What You Need to Know About Diabetes Management During Menopause: Strategies for Navigating Challenges

Diabetes affects over 537 million adults globally, which represents one out of ten people. The numbers are expected to increase over the years, predicted to reach 783 million in 2045. Not to mention, one out of five deaths every second is due to diabetes. 

Effective blood sugar control is necessary to combat the problem and prevent potential health repercussions. However, doing so can be hard for some, including those in their menopausal stage. Hormonal changes can disrupt blood sugar levels. Hence, it's more difficult to control diabetes. With a preventative and mindful approach, it can be easier for those in their climacteric years to regulate their blood sugar. 

How Menopause Affects Well-being 

This change in your reproductive system represents a significant transition. From physical to mental aspects, your body will experience numerous changes, affecting your life in more ways than one. The impacts go beyond fertility. 

Hormonal shifts at this point can disrupt your bodily systems. Estrogen levels will drop. It can lead to a problem as simple as skin dryness or something as serious as a heart issue. 

Most women will experience vasomotor symptoms as they reach the menopausal stage. These often manifest in the form of night sweats and hot flashes. More than being uncomfortable, they also affect sleep. Medications can offer promising solutions. However, you might also want to consider using a skincare product that provides better absorption to help improve your sleep and manage the symptoms better.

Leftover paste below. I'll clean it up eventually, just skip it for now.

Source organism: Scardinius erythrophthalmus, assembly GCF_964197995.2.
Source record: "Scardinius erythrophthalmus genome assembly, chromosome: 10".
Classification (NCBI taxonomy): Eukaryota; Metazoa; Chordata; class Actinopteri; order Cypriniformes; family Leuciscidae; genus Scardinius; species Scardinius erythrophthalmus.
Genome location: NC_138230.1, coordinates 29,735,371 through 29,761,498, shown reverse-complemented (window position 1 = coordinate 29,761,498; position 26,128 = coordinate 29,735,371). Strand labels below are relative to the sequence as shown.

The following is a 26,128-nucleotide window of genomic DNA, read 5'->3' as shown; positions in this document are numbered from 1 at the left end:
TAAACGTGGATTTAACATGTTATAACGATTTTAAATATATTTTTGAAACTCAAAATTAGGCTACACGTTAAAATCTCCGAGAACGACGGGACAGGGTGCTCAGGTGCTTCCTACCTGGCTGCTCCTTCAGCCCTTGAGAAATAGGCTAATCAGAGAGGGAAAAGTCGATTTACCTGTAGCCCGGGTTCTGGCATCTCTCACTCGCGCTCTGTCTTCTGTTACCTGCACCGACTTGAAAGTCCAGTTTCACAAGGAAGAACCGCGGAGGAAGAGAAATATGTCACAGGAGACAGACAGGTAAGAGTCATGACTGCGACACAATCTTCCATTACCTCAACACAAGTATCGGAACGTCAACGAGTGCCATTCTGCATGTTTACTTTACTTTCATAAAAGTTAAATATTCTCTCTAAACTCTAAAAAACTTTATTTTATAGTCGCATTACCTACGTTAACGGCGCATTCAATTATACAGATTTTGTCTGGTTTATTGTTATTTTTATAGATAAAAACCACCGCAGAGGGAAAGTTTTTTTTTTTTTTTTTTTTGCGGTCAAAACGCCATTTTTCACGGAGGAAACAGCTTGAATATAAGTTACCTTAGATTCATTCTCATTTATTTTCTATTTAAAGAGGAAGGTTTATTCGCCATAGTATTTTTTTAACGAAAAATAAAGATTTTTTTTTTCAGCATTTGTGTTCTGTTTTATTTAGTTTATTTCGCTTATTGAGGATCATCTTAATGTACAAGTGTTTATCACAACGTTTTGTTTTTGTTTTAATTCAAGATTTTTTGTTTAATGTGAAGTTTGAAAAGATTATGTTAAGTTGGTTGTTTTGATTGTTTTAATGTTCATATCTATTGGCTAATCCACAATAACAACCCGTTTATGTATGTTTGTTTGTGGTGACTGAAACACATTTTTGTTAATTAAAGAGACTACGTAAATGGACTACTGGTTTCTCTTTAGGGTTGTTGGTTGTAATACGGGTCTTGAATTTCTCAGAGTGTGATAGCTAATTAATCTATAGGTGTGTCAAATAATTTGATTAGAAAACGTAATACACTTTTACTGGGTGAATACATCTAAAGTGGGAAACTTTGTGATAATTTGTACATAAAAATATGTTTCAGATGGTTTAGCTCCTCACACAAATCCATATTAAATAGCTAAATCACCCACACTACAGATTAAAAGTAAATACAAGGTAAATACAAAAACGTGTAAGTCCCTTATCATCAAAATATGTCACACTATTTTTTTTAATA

It isn’t just your body that’s changing. Your emotions can also take a hit. Changes in hormone levels can lead to depressive episodes. These feelings can shake your self-confidence. Consequently, it can impact your mental wellness.

Why It’s Harder to Manage Diabetes During Menopause 

As women enter their 30s, estrogen and progesterone production declines. It gets worse as you reach your 40s. More than regulating monthly menstrual cycles, these hormones also impact the cellular insulin response. More than these hormonal fluctuations, your blood sugar can go up and down too. 

Higher Risk of Cardiovascular Disease (CVD) 

With rising LDL and decreasing HDL, menopause heightens the risk of heart issues. More so, estrogen demonstrates a protective effect on the cardiovascular system, and as it dwindles later on in life, you are at a higher risk of CVD. 

It isn’t just menopause that can increase your predisposition to heart problems. Diabetes can also be the cause. When glucose levels are high, there can be buildup in the blood vessels. Hard and narrow arteries can manifest. You can suffer from a stroke or a heart attack in the absence of medical interventions or management. 

Sleep Disruptions

Lack of sleep is a common problem menopausal women experience. One thing that you can blame is hot flashes. They make you feel hotter, which can trigger an awakening. Depression and mood changes, which women also suffer from as they enter their menopausal stage, can also impact sleep quality. 

Insulin resistance is one of the many issues when your sleep suffers. Hence, it makes it more difficult to control your blood sugar